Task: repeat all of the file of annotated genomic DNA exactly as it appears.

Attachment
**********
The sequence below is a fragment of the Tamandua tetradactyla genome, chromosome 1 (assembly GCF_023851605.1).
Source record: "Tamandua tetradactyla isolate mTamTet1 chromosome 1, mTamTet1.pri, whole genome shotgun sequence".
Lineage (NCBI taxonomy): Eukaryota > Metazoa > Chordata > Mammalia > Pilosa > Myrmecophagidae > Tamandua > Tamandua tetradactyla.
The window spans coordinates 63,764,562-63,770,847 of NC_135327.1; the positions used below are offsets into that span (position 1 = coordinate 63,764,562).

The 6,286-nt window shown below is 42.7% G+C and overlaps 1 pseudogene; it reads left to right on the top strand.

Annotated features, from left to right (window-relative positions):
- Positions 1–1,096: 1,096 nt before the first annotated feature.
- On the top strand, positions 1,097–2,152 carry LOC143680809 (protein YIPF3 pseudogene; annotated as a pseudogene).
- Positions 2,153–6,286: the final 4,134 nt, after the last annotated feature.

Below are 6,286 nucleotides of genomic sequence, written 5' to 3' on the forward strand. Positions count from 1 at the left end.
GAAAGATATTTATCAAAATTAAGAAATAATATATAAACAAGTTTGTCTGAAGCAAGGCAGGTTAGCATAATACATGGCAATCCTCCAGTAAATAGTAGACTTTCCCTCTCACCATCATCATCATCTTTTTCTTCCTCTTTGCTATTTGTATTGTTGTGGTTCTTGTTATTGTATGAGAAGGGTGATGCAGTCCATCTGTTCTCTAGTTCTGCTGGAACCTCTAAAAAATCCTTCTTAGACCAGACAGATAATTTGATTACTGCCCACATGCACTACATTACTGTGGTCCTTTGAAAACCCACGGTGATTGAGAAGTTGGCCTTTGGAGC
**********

The sequence below is a fragment of the Tamandua tetradactyla genome, chromosome 1 (assembly GCF_023851605.1).
Source record: "Tamandua tetradactyla isolate mTamTet1 chromosome 1, mTamTet1.pri, whole genome shotgun sequence".
Lineage (NCBI taxonomy): Eukaryota > Metazoa > Chordata > Mammalia > Pilosa > Myrmecophagidae > Tamandua > Tamandua tetradactyla.
The window spans coordinates 63,764,562-63,770,847 of NC_135327.1; the positions used below are offsets into that span (position 1 = coordinate 63,764,562).

The 6,286-nt window shown below is 42.7% G+C and overlaps 1 pseudogene; it reads left to right on the top strand.

Annotated features, from left to right (window-relative positions):
- Positions 1–1,096: 1,096 nt before the first annotated feature.
- On the top strand, positions 1,097–2,152 carry LOC143680809 (protein YIPF3 pseudogene; annotated as a pseudogene).
- Positions 2,153–6,286: the final 4,134 nt, after the last annotated feature.

Below are 6,286 nucleotides of genomic sequence, written 5' to 3' on the forward strand. Positions count from 1 at the left end.
GAAAGATATTTATCAAAATTAAGAAATAATATATAAACAAGTTTGTCTGAAGCAAGGCAGGTTAGCATAATACATGGCAATCCTCCAGTAAATAGTAGACTTTCCCTCTCACCATCATCATCATCTTTTTCTTCCTCTTTGCTATTTGTATTGTTGTGGTTCTTGTTATTGTATGAGAAGGGTGATGCAGTCCATCTGTTCTCTAGTTCTGCTGGAACCTCTAAAAAATCCTTCTTAGACCAGACAGATAATTTGATTACTGCCCACATGCACTACATTACTGTGGTCCTTTGAAAACCCACGGTGATTGAGAAGTTGGCCTTTGGAGC